Three simple examples of the transformations which can be accomplished by the general image generator are shown in FIGS. 15(C)-15(E). In those figures, the display screen is shown; the display, of course, corresponds to an appropriate portion of the refresh memory, except that the image is written in the memory as 1's and 0's, not as illuminated and non-illuminated display points. With this distinction in mind, FIGS. 15(C)-15(E) may be thought of as showing the refresh memory; this is preferable, since in explaining the generation of the points which are displayed, reference will be made to the points determined by the vector generation process.
In FIG. 15(C), the letter "A" is displayed in simple (i.e., upright non-slanted, non-rotated) roman form. The lines 130A represent the scan lines of the display; the larger blackened dots (only one of which 130B is labelled) indicate points illuminated to form the cell being displayed. The smaller blackened dots 130C(i) represent row starting positions in the character matrix, mapped onto corresponding pixel positions on the display screen. The pixel position 130D at the lower left corner of the character cell represents the X,Y coordinates assigned to the character cell itself.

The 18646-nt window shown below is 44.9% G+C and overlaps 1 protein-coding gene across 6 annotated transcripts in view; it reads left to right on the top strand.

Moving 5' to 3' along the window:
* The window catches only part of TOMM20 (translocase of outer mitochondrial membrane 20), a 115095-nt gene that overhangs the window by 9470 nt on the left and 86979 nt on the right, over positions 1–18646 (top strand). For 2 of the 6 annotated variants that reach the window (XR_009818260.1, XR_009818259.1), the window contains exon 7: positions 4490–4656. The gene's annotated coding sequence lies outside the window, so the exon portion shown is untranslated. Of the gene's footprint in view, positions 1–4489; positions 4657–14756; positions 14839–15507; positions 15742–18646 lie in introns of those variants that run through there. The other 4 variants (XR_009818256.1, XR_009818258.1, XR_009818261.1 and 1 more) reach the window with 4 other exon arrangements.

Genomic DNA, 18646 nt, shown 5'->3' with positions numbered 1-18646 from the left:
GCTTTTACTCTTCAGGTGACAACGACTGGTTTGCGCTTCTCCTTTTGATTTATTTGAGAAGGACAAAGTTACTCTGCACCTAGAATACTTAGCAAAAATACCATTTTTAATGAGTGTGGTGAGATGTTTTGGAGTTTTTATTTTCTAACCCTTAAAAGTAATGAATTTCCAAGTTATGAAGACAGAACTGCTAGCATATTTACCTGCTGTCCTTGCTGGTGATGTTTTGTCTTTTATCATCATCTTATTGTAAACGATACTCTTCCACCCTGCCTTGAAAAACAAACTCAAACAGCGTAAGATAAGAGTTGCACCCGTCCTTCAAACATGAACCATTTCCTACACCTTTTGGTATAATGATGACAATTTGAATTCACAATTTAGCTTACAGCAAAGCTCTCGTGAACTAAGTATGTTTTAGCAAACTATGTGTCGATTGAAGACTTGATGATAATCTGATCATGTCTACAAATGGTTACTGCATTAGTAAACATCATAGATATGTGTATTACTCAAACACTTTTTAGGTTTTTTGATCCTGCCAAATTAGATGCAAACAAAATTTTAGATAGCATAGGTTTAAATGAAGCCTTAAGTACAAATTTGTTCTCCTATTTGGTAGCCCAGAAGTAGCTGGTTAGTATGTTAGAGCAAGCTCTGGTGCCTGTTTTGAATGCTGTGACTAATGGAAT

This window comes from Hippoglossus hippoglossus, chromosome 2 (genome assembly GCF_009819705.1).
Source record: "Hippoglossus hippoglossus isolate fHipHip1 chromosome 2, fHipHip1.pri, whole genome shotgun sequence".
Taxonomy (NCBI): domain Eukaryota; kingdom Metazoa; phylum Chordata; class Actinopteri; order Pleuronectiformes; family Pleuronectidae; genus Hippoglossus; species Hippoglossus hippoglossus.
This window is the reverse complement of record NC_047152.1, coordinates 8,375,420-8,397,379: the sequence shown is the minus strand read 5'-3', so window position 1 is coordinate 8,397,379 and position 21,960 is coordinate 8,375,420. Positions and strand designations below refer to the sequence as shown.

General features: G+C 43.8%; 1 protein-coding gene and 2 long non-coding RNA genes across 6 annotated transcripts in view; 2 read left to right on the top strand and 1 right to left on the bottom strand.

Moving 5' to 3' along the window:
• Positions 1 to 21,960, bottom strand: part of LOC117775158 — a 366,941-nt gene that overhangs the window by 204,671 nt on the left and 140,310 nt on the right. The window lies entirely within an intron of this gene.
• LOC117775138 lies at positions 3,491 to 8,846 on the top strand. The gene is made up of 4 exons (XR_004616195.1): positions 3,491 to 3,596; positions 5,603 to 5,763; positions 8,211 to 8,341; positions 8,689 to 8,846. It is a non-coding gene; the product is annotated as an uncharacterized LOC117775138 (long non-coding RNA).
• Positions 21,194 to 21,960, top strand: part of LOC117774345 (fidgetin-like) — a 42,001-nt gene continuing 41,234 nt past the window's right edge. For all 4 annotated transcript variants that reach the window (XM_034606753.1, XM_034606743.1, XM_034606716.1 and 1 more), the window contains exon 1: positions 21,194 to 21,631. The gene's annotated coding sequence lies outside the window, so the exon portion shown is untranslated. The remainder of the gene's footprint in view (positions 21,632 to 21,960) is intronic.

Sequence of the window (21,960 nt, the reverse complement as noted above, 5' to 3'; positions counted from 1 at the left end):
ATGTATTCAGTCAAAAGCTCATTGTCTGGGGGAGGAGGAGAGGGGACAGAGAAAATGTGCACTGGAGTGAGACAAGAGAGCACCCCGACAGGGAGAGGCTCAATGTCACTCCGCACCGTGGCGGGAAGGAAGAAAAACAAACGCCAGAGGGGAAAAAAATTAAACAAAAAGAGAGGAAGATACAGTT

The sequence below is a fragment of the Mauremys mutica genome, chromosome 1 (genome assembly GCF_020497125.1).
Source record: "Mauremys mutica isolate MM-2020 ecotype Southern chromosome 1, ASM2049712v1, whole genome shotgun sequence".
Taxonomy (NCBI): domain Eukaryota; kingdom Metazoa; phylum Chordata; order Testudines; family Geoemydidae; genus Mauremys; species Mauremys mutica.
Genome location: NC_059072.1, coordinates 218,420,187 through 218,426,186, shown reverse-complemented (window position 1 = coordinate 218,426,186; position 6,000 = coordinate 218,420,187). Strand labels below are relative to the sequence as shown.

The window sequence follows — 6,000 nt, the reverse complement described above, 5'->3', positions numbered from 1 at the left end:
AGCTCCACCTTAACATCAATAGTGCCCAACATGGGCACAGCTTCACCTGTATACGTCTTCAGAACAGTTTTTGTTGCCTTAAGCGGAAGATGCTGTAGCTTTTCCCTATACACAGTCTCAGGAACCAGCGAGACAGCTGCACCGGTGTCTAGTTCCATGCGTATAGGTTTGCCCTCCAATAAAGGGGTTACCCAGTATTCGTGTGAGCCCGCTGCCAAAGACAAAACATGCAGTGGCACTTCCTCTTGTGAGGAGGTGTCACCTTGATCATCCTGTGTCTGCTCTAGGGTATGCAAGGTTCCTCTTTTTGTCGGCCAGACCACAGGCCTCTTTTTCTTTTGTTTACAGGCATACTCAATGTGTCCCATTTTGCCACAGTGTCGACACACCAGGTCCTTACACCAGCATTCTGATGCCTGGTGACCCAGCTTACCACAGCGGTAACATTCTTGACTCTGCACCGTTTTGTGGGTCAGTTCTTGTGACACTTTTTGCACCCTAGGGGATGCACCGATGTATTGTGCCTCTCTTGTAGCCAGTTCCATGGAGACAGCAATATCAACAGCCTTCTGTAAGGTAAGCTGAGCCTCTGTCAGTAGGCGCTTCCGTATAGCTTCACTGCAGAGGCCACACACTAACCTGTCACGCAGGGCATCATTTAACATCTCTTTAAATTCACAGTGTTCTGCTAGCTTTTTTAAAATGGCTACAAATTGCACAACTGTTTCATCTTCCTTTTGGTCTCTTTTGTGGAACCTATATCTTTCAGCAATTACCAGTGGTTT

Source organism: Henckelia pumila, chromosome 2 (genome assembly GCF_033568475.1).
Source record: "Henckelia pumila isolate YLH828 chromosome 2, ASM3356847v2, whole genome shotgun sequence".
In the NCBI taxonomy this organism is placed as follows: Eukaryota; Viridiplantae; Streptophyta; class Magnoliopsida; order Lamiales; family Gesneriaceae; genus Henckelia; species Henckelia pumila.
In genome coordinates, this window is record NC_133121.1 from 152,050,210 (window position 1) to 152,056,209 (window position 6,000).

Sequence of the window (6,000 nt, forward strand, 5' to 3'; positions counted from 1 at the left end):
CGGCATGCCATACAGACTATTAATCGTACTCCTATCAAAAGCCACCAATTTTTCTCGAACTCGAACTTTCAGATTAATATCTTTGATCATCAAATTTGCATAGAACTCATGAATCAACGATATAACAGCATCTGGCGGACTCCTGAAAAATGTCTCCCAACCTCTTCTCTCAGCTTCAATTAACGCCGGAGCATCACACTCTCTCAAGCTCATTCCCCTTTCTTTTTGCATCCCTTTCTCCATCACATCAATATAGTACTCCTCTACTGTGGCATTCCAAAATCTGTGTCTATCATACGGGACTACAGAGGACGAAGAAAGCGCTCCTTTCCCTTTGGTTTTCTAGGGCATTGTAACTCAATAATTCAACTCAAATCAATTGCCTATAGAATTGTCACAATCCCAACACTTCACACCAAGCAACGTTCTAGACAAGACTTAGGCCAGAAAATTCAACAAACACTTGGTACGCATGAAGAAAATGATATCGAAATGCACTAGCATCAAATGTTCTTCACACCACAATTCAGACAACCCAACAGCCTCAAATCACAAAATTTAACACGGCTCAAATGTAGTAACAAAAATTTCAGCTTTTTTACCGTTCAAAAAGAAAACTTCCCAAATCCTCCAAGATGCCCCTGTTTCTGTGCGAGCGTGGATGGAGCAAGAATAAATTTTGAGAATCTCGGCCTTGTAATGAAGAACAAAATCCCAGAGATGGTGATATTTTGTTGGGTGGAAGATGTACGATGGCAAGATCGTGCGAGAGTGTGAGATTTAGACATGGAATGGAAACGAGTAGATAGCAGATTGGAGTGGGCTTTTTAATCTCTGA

As stated above, two nested vector generators map each point in the character matrix 129A to a bit value in an appropriate location in refresh memory 46. The first vector generator provides a series of starting locations 130C(1)-130C(10) for each of the vectors created by the second vector generator. This series of points 130C(1)-130C(10) lie along a line 130E defined as or by the "outer" vector. For each row in the matrix, an "inner" vector is generated. In FIG. 15(C), these inner vectors lie along the (i.e., are coincident with a portion of) scan lines 130A and are at right angles to the direction 130E of the outer vector. In general terms, though, the orientation of the inner and outer vectors can be varied at will; they need not be vertical and horizontal and they need not be normal to each other. For example, in FIG. 15(D), the direction of just the outer vector is changed, such that line 130E is slanted; this produces an italic drawing of the letter "A" from the cell matrix of FIG. 15(A). Using the horizontal scan line direction as a reference, the direction of the outer vector is disposed at an angle "a" with respect thereto. The angle "a" is set in accordance with the general vector drawing procedures set forth above. In FIG. 15(E), the direction of the "inner" vectors 134 is altered, also, so as to line at an angle "b" with respect to scan lines 130A. Consequently, the letter "A" is rotated. For simple rotation, as illustrated, angles "a" and "b" are complements; if angles "a" and "b" are both non-zero and are also non-complementary, the cell will be both rotated and slanted (not shown). In effect, both slanting and rotation are accomplished by writing into the refresh memory successive points along inner vectors 134, as they are generated, with the X and Y counters addressing corresponding locations in the refresh memory for storing each pixel; and then reading out from the memory in raster sequence, along the directions of scan lines 130A.